Our Sepia Saturday image this week offers a couple of potential themes: the law and writing on photographs. I am hoping to match both with this photograph - and as a January bonus - include our old friend, Auntie Miriam.
(How strange it would be, if Auntie M came back to life in the twenty-first century to discover that she had become a pin-up girl for an international group of amateur archivists!)
The photograph was taken by Uncle Frank and this means that it is richly catalogued. Uncle F would have loved computers if he had lived to experience the digital age. But at a time when Alan Turing was puzzling how to apply his wartime logic machines to solve peacetime problems, Uncle F was limited to card, crayons and snapshot albums.
The album in question is entitled "Great Yarmouth and Norfolk Tour, July and August 1950" (Memo to Uncle F : we would call that a folder name these days). The photograph appears in a section of the album entitled "Sandringham" and Sandringham is famously the location of the country estate of the British Royal Family. A complete scan of the two pages of the album reveals the writing; not on the photograph itself but on the album pages.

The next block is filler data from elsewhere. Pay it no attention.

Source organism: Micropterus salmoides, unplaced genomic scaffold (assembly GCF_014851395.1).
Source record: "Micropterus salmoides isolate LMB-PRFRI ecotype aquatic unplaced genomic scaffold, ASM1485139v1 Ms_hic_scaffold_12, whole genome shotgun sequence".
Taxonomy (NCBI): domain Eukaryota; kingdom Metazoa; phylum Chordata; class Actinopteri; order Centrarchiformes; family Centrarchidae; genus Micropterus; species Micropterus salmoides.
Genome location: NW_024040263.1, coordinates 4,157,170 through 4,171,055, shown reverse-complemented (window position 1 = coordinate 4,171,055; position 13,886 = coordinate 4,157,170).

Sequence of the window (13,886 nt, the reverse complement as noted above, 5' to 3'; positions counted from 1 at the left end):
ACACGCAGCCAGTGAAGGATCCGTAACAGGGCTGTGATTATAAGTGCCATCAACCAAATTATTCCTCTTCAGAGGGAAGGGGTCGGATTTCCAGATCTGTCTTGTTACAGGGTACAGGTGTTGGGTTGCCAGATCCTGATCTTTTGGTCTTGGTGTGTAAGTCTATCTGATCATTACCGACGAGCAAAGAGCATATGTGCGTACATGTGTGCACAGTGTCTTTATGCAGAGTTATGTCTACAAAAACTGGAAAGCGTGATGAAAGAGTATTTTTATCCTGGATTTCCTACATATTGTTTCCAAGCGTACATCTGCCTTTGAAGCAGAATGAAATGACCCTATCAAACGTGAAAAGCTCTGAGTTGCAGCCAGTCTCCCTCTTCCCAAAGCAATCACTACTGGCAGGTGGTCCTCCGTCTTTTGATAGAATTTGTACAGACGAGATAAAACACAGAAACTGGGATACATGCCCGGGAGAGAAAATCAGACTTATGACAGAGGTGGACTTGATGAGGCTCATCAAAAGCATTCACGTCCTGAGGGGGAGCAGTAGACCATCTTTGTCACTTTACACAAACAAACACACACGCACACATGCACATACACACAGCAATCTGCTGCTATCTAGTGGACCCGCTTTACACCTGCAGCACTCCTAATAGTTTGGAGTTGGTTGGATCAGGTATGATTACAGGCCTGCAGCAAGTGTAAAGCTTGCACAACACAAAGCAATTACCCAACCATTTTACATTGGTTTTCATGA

The written note on the left hand page says "We did not see the King but we did see the Princess Margaret". Next to the specific photograph is written, "Yes - their majesties were in". Their majesties were King George VI and Queen Elizabeth, but by this time King George was not a well man - he would die about eighteen months after Auntie Miriam's visit - and was spending more and more time at Sandringham.
Thus we have plenty of writing, so that is one theme box which can be ticked, And as far as the law is concerned we have the policeman and we have the fact that, in British law, justice is carried out in the name of the monarchy. If Auntie Miriam had, in an outbreak of mischievousness, knocked off the policeman's helmet, she may well have been charged and sent to court and the case forever more would have been known as Rex v Fieldhouse.
Thus ends the case for the prosecution. To review the other evidence in this week's case go to the Sepia Saturday Blog and follow the links.